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Cain Voong
Cain Voong

Posted on • Updated on

.NET Core and Svelte

In this post I will show you how to set up a .NET Core application with a Svelte frontend for development.


You've probably heard of React, Vue and Angular by now. Svelte is an alternative to those with some important differences which make it stand out:

Traditional frameworks allow you to write declarative state-driven code, but there's a penalty: the browser must do extra work to convert those declarative structures into DOM operations, using techniques like virtual DOM diffing that eat into your frame budget and tax the garbage collector.

Instead, Svelte runs at build time, converting your components into highly efficient imperative code that surgically updates the DOM. As a result, you're able to write ambitious applications with excellent performance characteristics.

Personally, I like Svelte because I just find it so easy - jQuery easy - to build applications with. If you already have a good grasp of JavaScript, HTML and CSS then there isn't much more to learn in order to get started.

Before you begin

Have the following installed:

At the time of writing, I'm running .NET Core 5.0.100 and Node.JS 14.15.1


npx degit sveltejs/template dotnet-svelte
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This creates a dotnet-svelte directory then places the Svelte starter template in there. Next thing to do is spin up a .NET Core Web Application within that folder:

cd dotnet-svelte
dotnet new web
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Rename Directories

This makes things a bit more in line with .NET conventions.

# Rename 'src' to 'svelte-app'
mv src svelte-app

# Rename 'public' to 'wwwroot'
mv public wwwroot
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The Svelte starter template uses sirv during development to serve static files. We can switch to using our .NET application by applying the modifications below.

In function serve():

server = require('child_process').spawn('npm', ['run', 'start', '--', '--dev']
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server = require('child_process').spawn('dotnet', ['watch', 'run']
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In export default:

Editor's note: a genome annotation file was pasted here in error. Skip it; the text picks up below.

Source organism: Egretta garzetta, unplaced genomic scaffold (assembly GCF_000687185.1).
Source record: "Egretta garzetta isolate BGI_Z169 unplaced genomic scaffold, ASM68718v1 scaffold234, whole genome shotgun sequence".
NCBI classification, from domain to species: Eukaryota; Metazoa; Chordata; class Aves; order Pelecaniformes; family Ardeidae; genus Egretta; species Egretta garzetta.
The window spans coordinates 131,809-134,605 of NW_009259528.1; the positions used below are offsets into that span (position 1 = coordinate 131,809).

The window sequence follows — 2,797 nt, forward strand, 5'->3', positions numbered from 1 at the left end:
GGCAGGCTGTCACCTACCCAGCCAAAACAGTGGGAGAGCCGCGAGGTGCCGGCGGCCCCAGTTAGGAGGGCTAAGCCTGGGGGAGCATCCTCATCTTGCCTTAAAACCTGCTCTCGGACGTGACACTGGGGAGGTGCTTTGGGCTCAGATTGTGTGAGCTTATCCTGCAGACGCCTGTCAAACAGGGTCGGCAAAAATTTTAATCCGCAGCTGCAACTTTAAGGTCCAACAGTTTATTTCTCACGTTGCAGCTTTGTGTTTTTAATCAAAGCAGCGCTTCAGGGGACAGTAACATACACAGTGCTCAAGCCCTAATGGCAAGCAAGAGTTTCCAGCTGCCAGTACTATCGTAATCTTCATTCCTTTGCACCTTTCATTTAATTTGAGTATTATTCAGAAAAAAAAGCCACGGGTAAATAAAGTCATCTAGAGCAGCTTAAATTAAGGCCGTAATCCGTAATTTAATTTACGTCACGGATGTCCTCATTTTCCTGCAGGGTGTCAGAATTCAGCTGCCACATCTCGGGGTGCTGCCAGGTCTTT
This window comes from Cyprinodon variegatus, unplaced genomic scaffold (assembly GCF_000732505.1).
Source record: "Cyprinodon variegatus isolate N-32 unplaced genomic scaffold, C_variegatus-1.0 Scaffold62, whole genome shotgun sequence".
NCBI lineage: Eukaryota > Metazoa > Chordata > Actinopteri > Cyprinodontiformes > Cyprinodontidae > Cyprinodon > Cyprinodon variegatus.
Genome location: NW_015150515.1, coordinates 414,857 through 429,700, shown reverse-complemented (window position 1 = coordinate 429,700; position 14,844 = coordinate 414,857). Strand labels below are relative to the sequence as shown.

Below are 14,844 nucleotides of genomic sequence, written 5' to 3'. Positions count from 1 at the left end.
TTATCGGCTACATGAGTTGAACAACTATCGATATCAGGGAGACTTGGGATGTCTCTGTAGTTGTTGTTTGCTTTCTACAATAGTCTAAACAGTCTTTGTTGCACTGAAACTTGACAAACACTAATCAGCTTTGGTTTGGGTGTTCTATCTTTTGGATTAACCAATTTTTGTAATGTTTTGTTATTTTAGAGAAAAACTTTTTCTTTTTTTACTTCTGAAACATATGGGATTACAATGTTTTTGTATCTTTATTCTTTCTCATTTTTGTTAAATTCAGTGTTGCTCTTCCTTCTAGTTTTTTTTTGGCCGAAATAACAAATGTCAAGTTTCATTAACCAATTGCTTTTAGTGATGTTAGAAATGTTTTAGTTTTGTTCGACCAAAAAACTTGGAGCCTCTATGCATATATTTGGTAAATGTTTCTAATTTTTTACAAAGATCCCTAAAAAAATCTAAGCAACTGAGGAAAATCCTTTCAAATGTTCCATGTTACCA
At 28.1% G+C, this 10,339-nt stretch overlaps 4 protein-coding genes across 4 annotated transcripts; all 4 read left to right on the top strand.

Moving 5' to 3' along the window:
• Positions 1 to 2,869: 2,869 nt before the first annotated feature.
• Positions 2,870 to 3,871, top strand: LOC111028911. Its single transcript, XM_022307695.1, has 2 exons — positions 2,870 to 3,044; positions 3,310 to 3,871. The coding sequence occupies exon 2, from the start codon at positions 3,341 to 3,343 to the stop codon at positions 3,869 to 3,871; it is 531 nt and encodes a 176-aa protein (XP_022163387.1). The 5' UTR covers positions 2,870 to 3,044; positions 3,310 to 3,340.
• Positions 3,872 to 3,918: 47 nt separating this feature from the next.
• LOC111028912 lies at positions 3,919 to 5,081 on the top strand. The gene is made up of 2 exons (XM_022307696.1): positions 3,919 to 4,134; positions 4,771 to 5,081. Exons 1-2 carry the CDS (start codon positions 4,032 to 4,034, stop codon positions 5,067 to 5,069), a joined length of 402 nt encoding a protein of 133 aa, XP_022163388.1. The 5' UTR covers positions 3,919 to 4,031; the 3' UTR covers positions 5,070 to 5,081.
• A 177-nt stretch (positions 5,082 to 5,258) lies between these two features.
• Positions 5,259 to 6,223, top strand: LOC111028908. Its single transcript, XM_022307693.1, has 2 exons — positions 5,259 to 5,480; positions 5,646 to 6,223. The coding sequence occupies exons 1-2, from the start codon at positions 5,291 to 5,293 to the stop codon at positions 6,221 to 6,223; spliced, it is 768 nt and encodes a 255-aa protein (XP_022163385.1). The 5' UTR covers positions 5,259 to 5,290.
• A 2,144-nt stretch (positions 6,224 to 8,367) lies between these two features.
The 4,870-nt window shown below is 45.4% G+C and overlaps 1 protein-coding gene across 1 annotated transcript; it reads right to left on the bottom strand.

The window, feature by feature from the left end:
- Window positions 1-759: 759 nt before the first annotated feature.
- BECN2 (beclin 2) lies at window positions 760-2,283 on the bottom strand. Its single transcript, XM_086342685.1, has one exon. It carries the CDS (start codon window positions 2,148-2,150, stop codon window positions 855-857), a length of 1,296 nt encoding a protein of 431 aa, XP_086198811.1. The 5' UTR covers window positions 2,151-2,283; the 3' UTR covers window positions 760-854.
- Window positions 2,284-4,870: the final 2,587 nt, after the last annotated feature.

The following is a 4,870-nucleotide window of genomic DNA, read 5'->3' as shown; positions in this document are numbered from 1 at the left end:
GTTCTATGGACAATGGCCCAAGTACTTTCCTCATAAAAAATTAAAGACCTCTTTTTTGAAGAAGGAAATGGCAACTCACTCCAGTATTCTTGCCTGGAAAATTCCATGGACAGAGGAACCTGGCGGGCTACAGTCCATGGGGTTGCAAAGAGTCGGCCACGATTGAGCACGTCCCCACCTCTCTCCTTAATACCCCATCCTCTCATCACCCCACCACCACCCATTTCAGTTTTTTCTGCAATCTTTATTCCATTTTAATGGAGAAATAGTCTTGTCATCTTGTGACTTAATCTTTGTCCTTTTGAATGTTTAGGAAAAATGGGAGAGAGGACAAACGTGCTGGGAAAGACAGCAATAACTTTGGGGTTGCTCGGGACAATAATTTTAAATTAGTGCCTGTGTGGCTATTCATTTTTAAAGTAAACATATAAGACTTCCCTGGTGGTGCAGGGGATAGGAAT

input: 'svelte-app/main.js', // <- we renamed src to svelte-app
output: {
    sourcemap: true,
    format: 'iife',
    name: 'app',
    file: 'wwwroot/build/bundle.js' // <- renamed public to wwwroot
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A little further down, also update the directory livereload watches:

!production && livereload('wwwroot')
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On the .NET side we can tell it to serve the static content which Svelte generates.

In the Configure method:

// Add these before app.UseRouting();
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Now we're ready!

npm install
npm run dev
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Open your browser at http://localhost:5000 and you should be greeted with:

Hello World!


If you modify any of the frontend files they'll get automatically rebuilt and refreshed in the browser. Backend changes are also automatically rebuilt but you'll have to manually refresh.


We took the Svelte starter template, tweaked it a little to fit with some .NET Core defaults then quickly set up a .NET Core service to serve the static files built by Svelte.

From here you can start building out your application.

At some point, you will need to deploy this somewhere which will require building both applications separately then combining the results. I'll cover that in a separate post.

Top comments (8)

lizzard77 profile image
Phil R

Thanks and thanks again for this article. Helped me (and some others I know) a lot and quickly became a standard reference. I've created a repo that can be used as a template, following your instructions - feel free to use it as a starting point for your endeavors with .NET and Svelte:

cainux profile image
Cain Voong

Oh wow, thank you for taking the time to do this and share!

rocugbg profile image

Please make a follow up post about deployment and more about this combination of techniques.

cainux profile image
Cain Voong

So far I’ve only done this by building a Docker image. Would you like me to detail that?

dan1ve profile image
Daniel Veihelmann

That would be awesome! Thanks :)

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cainux profile image
Cain Voong • Edited

Here you go: - hope you find it useful!

Thread Thread
dan1ve profile image
Daniel Veihelmann

Great, thanks man! :D

shriji profile image

Looking forward to future posts with integrations!